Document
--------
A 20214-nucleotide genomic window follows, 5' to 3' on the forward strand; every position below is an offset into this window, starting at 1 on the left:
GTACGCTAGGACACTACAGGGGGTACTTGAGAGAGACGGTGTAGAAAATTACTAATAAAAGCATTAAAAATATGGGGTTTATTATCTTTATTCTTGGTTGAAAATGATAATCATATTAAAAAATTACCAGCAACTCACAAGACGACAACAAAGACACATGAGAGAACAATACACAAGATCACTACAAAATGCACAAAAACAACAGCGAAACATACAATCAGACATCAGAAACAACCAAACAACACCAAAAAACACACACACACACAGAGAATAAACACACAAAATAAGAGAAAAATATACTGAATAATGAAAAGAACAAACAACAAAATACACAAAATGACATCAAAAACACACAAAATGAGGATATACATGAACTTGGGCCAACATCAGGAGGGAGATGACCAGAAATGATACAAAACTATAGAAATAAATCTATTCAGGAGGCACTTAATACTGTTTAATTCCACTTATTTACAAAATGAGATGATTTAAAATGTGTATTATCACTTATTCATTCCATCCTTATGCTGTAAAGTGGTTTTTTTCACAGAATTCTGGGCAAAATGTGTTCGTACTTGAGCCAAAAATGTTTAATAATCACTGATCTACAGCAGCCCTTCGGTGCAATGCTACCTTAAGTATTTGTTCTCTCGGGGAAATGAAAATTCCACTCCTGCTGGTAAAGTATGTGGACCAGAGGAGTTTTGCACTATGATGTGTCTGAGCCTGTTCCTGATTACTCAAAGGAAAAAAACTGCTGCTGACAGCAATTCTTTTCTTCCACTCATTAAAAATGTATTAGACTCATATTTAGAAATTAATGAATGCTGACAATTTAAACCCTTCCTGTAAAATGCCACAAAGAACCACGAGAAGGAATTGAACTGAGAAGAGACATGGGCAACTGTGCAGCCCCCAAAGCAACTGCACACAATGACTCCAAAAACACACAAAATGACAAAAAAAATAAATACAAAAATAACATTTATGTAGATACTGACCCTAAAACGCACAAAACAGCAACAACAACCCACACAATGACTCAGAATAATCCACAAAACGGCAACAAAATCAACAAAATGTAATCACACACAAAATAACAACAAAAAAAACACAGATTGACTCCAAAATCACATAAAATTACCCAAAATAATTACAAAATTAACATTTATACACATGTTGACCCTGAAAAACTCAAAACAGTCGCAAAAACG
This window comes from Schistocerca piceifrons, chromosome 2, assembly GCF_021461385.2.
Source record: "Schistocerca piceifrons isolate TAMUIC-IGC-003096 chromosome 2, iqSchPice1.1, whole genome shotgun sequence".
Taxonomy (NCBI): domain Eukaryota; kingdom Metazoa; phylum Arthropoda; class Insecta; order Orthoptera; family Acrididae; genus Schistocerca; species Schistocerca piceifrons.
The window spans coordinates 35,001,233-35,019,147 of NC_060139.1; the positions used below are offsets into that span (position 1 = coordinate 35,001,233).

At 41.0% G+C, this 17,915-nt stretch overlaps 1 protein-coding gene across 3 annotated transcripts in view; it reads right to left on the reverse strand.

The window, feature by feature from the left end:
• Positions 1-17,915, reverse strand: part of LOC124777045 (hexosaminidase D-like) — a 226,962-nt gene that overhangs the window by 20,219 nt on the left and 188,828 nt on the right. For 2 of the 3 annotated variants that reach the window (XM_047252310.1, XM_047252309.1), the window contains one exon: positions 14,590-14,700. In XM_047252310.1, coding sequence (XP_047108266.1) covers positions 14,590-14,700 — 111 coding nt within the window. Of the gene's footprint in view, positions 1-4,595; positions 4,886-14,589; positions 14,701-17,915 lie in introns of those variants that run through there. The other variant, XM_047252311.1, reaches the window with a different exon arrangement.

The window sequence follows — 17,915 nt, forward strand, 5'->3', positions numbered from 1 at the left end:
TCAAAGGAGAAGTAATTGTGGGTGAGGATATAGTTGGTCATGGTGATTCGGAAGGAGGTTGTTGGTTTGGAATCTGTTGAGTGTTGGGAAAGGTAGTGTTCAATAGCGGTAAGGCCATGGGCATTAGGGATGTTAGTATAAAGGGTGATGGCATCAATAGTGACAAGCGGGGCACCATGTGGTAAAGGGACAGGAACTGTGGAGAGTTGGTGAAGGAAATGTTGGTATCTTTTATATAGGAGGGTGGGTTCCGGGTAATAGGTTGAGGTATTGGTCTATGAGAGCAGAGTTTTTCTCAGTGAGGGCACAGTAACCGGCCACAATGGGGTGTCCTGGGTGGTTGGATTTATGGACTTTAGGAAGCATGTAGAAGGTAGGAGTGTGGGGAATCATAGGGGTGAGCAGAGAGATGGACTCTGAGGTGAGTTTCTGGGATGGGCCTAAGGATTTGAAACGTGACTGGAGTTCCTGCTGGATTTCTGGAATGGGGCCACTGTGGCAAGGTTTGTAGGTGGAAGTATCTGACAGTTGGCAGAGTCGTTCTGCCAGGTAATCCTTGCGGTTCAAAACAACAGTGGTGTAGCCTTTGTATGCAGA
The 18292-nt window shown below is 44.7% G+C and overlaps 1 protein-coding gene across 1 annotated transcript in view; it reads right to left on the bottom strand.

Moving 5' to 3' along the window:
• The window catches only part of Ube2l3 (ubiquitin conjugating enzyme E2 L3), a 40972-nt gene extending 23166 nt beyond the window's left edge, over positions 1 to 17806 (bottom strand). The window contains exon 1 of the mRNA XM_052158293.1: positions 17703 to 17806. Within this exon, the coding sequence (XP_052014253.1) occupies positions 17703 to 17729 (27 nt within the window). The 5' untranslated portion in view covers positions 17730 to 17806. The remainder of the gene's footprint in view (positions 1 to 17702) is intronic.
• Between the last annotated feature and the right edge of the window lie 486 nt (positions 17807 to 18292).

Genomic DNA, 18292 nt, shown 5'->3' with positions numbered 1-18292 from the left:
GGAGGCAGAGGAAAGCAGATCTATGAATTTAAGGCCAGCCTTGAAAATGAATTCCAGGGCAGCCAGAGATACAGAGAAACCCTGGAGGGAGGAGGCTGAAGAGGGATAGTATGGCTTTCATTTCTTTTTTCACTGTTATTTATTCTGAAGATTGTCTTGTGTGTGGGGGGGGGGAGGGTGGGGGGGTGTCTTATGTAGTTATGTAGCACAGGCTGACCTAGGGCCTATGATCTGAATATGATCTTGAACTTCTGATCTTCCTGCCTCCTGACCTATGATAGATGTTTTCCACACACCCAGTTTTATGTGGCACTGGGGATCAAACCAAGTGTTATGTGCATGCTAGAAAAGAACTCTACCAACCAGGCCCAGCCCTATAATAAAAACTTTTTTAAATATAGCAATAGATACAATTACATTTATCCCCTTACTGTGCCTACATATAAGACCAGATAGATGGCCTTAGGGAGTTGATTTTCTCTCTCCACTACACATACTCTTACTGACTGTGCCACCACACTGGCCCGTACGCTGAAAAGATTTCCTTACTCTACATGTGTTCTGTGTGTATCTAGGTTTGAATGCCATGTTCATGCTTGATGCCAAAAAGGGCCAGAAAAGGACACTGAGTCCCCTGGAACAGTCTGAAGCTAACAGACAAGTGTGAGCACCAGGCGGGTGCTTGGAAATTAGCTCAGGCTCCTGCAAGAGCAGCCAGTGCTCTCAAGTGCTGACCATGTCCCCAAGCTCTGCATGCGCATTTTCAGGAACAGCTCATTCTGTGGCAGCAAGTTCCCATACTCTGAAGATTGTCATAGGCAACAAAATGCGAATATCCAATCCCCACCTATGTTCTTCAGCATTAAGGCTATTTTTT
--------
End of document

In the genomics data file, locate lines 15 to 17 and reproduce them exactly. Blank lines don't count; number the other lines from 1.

• Between the last annotated feature and the right edge of the window lie 486 nt (positions 17807 to 18292).

Genomic DNA, 18292 nt, shown 5'->3' with positions numbered 1-18292 from the left:
GGAGGCAGAGGAAAGCAGATCTATGAATTTAAGGCCAGCCTTGAAAATGAATTCCAGGGCAGCCAGAGATACAGAGAAACCCTGGAGGGAGGAGGCTGAAGAGGGATAGTATGGCTTTCATTTCTTTTTTCACTGTTATTTATTCTGAAGATTGTCTTGTGTGTGGGGGGGGGGAGGGTGGGGGGGTGTCTTATGTAGTTATGTAGCACAGGCTGACCTAGGGCCTATGATCTGAATATGATCTTGAACTTCTGATCTTCCTGCCTCCTGACCTATGATAGATGTTTTCCACACACCCAGTTTTATGTGGCACTGGGGATCAAACCAAGTGTTATGTGCATGCTAGAAAAGAACTCTACCAACCAGGCCCAGCCCTATAATAAAAACTTTTTTAAATATAGCAATAGATACAATTACATTTATCCCCTTACTGTGCCTACATATAAGACCAGATAGATGGCCTTAGGGAGTTGATTTTCTCTCTCCACTACACATACTCTTACTGACTGTGCCACCACACTGGCCCGTACGCTGAAAAGATTTCCTTACTCTACATGTGTTCTGTGTGTATCTAGGTTTGAATGCCATGTTCATGCTTGATGCCAAAAAGGGCCAGAAAAGGACACTGAGTCCCCTGGAACAGTCTGAAGCTAACAGACAAGTGTGAGCACCAGGCGGGTGCTTGGAAATTAGCTCAGGCTCCTGCAAGAGCAGCCAGTGCTCTCAAGTGCTGACCATGTCCCCAAGCTCTGCATGCGCATTTTCAGGAACAGCTCATTCTGTGGCAGCAAGTTCCCATACTCTGAAGATTGTCATAGGCAACAAAATGCGAATATCCAATCCCCACCTATGTTCTTCAGCATTAAGGCTATTTTTT